Residents of a Gimli-area drug rehab centre have been left in limbo after the building has been put up for auction by its owner.
Mike Bruneau formerly owned Aurora Recovery Centre, a private addiction treatment facility one hour north of Winnipeg, before selling it to current chairman Paul Melnuk in 2016 for $9 million over two mortgages.
Bruneau told the Free Press he’s received quarterly payments for five years, and was due $3 million under the first mortgage in April of this year, but that hasn’t been paid nor the first quarterly payment of 2021, totalling around $3.5 million in unpaid fees.
After being told the payment was coming multiple times, Bruneau said, he made the decision to go into foreclosure and auction off the property.
"I’m getting calls from patients, I’m getting calls from mothers… the patients are upset, their families are upset, but they’re telling everybody everything’s going on as usual. How could they say that?" — Mike Bruneau
A classified ad announcing the action advertised it as a 28-acre, 72-bed facility with a medical detox wing and indoor pool and gym. It lists the auction date as Nov. 10.
"What’s upsetting me is they’ve been trying to negotiate with me. They told me a few weeks ago, if I advertised the foreclosure they’d have to shut the place down because they couldn’t take people in if they were going to be shut down, new clients, patients. But yet, they’re still taking them," Bruneau told the Free Press.
Bruneau said he and Melnuk are currently in court, over an unresolved deal to purchase 14 of the 28 acres.
Melnuk did not respond to multiple requests for comment.
Aurora Recovery Centre president Steve Low said the "legal dispute" would have no impact on patient care.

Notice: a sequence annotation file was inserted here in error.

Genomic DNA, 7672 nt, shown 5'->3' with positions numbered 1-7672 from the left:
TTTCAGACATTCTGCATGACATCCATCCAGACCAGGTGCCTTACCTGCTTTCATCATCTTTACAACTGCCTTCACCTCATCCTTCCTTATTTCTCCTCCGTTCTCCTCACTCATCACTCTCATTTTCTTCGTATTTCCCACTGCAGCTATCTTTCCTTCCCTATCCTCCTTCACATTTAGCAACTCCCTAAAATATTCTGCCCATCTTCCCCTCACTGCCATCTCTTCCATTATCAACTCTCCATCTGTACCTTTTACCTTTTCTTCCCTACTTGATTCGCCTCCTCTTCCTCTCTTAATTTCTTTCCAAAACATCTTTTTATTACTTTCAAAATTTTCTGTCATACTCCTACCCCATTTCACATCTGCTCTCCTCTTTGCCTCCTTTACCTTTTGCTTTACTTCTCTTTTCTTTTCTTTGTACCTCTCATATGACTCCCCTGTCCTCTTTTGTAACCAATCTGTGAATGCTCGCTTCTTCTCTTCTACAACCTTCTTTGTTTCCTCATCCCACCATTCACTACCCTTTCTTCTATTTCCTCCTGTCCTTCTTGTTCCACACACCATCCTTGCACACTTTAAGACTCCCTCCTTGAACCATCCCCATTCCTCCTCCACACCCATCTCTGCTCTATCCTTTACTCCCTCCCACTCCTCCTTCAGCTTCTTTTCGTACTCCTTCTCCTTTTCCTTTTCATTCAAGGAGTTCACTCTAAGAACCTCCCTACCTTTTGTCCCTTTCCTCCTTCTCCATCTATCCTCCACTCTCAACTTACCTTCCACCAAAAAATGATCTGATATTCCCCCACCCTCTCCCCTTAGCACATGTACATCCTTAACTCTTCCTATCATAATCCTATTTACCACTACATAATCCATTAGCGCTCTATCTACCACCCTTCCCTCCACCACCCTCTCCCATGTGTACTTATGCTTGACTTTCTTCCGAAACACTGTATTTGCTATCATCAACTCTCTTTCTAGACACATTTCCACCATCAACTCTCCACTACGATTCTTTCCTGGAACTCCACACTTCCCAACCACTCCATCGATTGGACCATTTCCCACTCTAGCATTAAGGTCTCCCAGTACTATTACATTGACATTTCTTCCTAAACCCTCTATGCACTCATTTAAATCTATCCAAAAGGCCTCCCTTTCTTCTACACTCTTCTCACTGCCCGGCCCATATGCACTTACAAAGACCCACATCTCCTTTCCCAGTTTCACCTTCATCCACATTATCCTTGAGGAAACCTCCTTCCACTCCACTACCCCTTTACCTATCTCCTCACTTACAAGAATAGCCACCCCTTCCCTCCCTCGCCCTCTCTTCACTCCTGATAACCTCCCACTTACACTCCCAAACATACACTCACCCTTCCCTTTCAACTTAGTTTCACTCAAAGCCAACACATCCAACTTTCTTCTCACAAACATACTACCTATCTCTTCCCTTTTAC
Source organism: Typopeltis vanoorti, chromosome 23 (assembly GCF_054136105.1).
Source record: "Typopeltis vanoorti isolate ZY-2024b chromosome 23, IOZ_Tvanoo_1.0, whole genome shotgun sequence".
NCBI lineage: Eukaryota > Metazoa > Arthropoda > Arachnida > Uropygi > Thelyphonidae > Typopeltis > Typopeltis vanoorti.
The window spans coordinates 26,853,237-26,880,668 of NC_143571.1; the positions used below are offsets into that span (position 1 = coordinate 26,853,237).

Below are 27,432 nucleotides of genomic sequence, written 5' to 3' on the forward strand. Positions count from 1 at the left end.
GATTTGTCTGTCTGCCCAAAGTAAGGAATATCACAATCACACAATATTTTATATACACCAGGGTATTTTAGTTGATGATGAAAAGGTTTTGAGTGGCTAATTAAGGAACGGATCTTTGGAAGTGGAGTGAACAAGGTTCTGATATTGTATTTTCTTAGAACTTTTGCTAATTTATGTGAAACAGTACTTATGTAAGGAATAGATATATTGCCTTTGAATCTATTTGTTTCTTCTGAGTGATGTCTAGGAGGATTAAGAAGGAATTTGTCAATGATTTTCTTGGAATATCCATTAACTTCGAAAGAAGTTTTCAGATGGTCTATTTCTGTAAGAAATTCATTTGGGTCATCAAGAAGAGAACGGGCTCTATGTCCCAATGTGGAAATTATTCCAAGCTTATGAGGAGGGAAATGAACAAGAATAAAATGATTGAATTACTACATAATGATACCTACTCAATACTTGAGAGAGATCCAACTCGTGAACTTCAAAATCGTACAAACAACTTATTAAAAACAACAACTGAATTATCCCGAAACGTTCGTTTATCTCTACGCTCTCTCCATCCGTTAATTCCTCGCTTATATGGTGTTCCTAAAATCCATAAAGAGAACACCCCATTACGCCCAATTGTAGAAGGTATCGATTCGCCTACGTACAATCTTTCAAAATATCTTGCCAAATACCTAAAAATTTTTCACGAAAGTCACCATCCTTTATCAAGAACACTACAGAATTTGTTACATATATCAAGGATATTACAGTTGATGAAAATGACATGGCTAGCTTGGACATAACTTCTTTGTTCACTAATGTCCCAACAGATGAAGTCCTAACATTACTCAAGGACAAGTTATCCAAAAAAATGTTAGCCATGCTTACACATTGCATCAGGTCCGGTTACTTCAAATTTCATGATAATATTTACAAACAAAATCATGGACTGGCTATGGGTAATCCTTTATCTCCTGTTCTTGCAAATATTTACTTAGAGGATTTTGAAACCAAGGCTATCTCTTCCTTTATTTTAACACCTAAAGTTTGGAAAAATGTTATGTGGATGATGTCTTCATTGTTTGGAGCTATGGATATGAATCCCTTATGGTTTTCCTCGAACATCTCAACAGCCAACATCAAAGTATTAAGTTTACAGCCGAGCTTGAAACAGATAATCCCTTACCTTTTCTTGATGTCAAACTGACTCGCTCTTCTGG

"The day-to-day operations of Aurora Recovery Centre remain exactly the same. Aurora remains steadfast in continuing to support our patients with a recovery-oriented system of care. We continue to accept new patients into Aurora Recovery Centre and remain dedicated to their full recovery," Low said in an email.
“They only thing they can do to save this from going to foreclosure is to give me $3.5 million now." — Mike Bruneau
Bruneau said this narrative isn’t accurate, however, and there are no plans to keep the centre running should the building be auctioned off.
"I’m going to be stuck with 50 (residents), and all of a sudden Michael Bruneau’s kicking people with addictions out of his building, and I’m going to be the bad guy and I don’t want that to happen," he said.
"I’m getting calls from patients, I’m getting calls from mothers… the patients are upset, their families are upset, but they’re telling everybody everything’s going on as usual. How could they say that?"
An average 45-day stay at Aurora costs $26,900.
Tracy Sanderson’s daughter is currently undergoing her third stint in Aurora Recovery Centre. Despite this, she said, the first she heard of the building being put up for auction was via social media. Sanderson said she hasn't been contacted by Aurora.
"I mentioned it to my daughter, and she’s a little bit worried," she said.
Sanderson, who works with Overdose Awareness Manitoba and previously lost a child to fentanyl poisoning, had to mortgage her home the first time to pay for her daughter's first admission to Aurora in 2016.
Sanderson said she believes her daughter would be dead today if she had to wait for publicly available addictions treatment and spoke highly of Aurora's treatment plan, noting losing the facility would be a crushing blow to Manitoba families in need of support for their loved ones.
"There is nowhere for them to go. The waiting list to get into public treatment is far too long," she said.
Bruneau said there are plans to meet Wednesday with Melnuk and lawyers to discuss the possible foreclosure.
"They only thing they can do to save this from going to foreclosure is to give me $3.5 million now," he said.
Malak Abas is a reporter for the Winnipeg Free Press.